I do not recall any ‘pandemic requirements’ in my time as a spy. I am quite confident that has changed of late.  Successfully meeting this need for data and insight would necessitate more collaboration than has traditionally taken place in the secretive intelligence world.  Scientists from the Public Health Agency of Canada (PHAC) would most probably have to be seconded to CSE to meet these goals.  That is not a bad thing as it would enhance inter-agency cooperation and mutual appreciation.

The Canadian Security Establishment building in Ottawa.

How does collecting on pandemics fits into the CSIS mandate?

Alternatively, perhaps raw intercept could be sent to PHAC for their in-house analysis (for all I know this is already happening: we NEVER used to send raw intelligence to clients for any reason).  This would necessitate secure communications channels as unassessed material can betray sources and methods.

Note that I am referring here primarily to CSE and not CSIS, that ‘other’ agency where I laboured for fifteen years.  I find it difficult to come up with how collecting on pandemics fits into the CSIS mandate.  It does not seem to fall under any of the ‘threats’ as outlined in section 2 of the CSIS Act.  Maybe CSE is the best place to leverage this task.

The advent of the COVID-19 pandemic has brought into the foreground the need to plan for the next one and the role of intelligence agencies.

Intelligence collectors and analysts do their utmost to fulfill the wishes of their masters.  We may not always succeed but we try our hardest.  Good intelligence requires that the best people be assigned to the job.  We must allow our spy agencies to get the resources they need to accomplish the task.

Before the next pandemic hits.

Phil Gurski
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2 thoughts on “Intelligence and the next pandemic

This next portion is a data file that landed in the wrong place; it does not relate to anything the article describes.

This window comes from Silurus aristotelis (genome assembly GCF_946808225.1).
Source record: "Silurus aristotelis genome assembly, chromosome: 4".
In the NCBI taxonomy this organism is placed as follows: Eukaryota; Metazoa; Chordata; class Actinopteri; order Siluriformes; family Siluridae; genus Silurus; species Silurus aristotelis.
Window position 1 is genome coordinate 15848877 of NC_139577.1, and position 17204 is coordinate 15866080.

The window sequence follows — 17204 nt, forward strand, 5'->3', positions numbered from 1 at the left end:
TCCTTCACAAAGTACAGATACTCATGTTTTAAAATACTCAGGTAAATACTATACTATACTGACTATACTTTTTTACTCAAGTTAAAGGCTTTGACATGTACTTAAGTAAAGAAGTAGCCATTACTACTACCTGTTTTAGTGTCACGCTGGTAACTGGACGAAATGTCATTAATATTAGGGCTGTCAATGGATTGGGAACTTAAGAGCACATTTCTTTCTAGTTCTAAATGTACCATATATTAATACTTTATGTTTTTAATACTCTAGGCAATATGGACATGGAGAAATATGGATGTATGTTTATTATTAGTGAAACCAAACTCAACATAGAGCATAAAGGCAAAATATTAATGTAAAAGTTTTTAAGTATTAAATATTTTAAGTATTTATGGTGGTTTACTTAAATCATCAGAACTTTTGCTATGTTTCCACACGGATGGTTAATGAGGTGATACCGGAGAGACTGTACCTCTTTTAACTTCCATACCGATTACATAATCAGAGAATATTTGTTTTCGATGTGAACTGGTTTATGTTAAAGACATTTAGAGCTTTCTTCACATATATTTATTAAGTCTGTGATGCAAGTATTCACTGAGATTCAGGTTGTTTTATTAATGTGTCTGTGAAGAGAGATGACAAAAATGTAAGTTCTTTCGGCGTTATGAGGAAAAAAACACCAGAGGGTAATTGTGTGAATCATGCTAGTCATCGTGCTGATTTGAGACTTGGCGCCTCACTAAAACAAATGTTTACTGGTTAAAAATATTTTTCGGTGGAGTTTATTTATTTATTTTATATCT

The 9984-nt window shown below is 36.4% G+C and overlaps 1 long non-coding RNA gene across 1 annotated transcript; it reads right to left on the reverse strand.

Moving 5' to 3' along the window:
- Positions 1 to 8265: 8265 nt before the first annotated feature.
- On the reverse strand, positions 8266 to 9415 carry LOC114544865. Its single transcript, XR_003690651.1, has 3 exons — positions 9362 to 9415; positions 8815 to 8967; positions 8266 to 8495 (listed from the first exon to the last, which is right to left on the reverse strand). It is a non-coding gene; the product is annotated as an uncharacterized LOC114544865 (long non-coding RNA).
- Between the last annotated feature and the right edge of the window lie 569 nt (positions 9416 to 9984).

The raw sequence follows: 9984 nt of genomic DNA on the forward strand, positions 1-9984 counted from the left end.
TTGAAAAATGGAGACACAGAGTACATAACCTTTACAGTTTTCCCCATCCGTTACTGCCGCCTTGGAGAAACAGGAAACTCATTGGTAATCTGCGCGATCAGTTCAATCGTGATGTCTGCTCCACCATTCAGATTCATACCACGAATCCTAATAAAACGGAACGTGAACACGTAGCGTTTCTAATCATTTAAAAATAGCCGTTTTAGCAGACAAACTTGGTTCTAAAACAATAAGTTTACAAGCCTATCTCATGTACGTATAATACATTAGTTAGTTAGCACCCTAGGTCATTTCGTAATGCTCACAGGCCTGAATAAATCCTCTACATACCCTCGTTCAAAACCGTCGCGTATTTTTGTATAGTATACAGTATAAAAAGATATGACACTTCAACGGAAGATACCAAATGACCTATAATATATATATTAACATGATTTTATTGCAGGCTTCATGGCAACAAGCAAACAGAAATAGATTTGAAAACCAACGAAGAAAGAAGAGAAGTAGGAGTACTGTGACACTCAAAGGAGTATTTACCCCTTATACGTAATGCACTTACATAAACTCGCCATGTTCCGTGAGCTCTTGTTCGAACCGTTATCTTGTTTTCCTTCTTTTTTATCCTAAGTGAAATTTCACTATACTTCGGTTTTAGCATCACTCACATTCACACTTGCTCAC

1. Phil,

    I am very happy that you addressed this issue and, if I might summarize, the question is really: Who looks after our national interests pertaining to virus and other similar threats to the health and safety of Canadians. I agree with you that the medical and scientific aspects of a viral or biological outbreak are best handled by the scientists and doctors and, in some form, we rely on organizations like the WHO and PHAC to guide us accordingly.

    However, we have information that suggests the danger of this current virus was downplayed by foreign national interests at the source of the outbreak. For discussion, is there a more refined role for CSIS here in assessing for Canadians (via our government decision makers) whether the information by other national governments relating to emerging threats is accurate and verified?

    How does the CSIS mandate in reference to pandemic threats differ from other national intelligence entities, such as CIA, MI-6, etc.?

    Thanks again for raising the issue.

    1. Terry!! So nice to hear from you. The problem lies with the fact that we in Canada have neither a CIA nor an MI6. CSIS has a foreign intelligence mandate that is stupidly limited to Canada. CSE can do foreign intelligence but normally stays away from strategic analysis (or at least it did when I was there).

      Stay well my friend!